- 3 dashes "Spiced Bitters"*
I have actually blogged the Nui Nui before, back in 2011. A Don the Beachcomber invention from the 30's, it is an excellent cocktail that I had lost track of. I won't forget it again, as for someone who is just getting interested in old-school Tiki recipes, it is an absolute winner. I went back to it in the wake of my last post about flash blending, cracked ice, etc. Interestingly, I'm blogging the Nui Nui because it actually undermines the point I was making in the prior post!
NUI NUIThe actual instructions for the Nui Nui are the Beachcomber's favorite "flash blend for five seconds." If you do this, especially with cracked ice, the drink gets too diluted, to my taste at least. The Nui Nui is both delicious and fraught with issues, and over dilution makes those issues worse. The flavor profile of the Nui Nui is absolutely stereotypical of the core drink style of 30s and 40s Tiki. It is a delicious juice bomb with undefinable flavors. It is well-balanced and not overly strong in flavor or booze content, and that is why it is so vulnerable to over-dilution, which turns those strengths into a weakness. The second issue is that it needs not just one, but two specialty syrups, which places this drink squarely in the wheelhouse of special occasion or hardcore Tiki-phile use. For a new Tiki drinker, it is a great introduction to the core "Tiki Vibe" of what I associate with the classic catalog. Once you have tried a score or so of Don's other recipes, and a score of Trader Vic's, and some others, the Nui Nui seems a bit like eating an ice cream custard base. Sure, it's delicious, but where is the point of the exercise? I'm tempted to make a huge batch of Nui Nui, minus ice and call it Doug's Mix No. 1. I'll try adding one or two other ingredients to three ounces of mix and see if I get a good new cocktail each time. I'm betting I will. In the mean time, if you haven't given the Nui Nui a try, and the ingredients are to hand, give it a try. Just don't over-dilute.abc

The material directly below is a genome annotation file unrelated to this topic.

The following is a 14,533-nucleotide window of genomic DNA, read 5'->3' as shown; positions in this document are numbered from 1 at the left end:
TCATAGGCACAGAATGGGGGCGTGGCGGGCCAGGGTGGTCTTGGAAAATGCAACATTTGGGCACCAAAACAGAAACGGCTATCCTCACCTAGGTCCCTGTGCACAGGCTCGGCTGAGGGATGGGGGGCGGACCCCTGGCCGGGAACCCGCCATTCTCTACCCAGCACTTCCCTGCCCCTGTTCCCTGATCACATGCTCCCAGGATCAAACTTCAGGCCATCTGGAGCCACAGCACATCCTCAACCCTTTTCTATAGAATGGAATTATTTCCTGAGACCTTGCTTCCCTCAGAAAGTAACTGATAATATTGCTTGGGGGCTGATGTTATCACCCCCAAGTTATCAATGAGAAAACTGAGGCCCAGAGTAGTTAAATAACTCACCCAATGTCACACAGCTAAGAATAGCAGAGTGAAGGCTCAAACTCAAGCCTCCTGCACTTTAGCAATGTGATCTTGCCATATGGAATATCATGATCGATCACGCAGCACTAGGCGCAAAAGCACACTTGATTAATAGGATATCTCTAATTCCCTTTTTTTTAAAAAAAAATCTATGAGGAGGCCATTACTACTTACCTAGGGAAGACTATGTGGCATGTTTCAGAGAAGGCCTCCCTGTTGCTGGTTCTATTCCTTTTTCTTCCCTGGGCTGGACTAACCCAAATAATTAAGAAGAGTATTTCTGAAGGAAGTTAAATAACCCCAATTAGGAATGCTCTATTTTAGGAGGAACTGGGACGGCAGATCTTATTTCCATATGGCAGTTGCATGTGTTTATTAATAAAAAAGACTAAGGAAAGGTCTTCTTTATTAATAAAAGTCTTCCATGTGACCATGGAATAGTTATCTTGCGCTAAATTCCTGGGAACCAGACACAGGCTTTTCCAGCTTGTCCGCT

- 2 oz. gold rum
- 1/2 oz. lime juice
- 1/2 oz. orange juice
- 1/4 oz. cinnamon syrup
- 1/4 oz. Don's Spices No. 2*
- 2 dashes Angostura bitters
- 4 oz. ice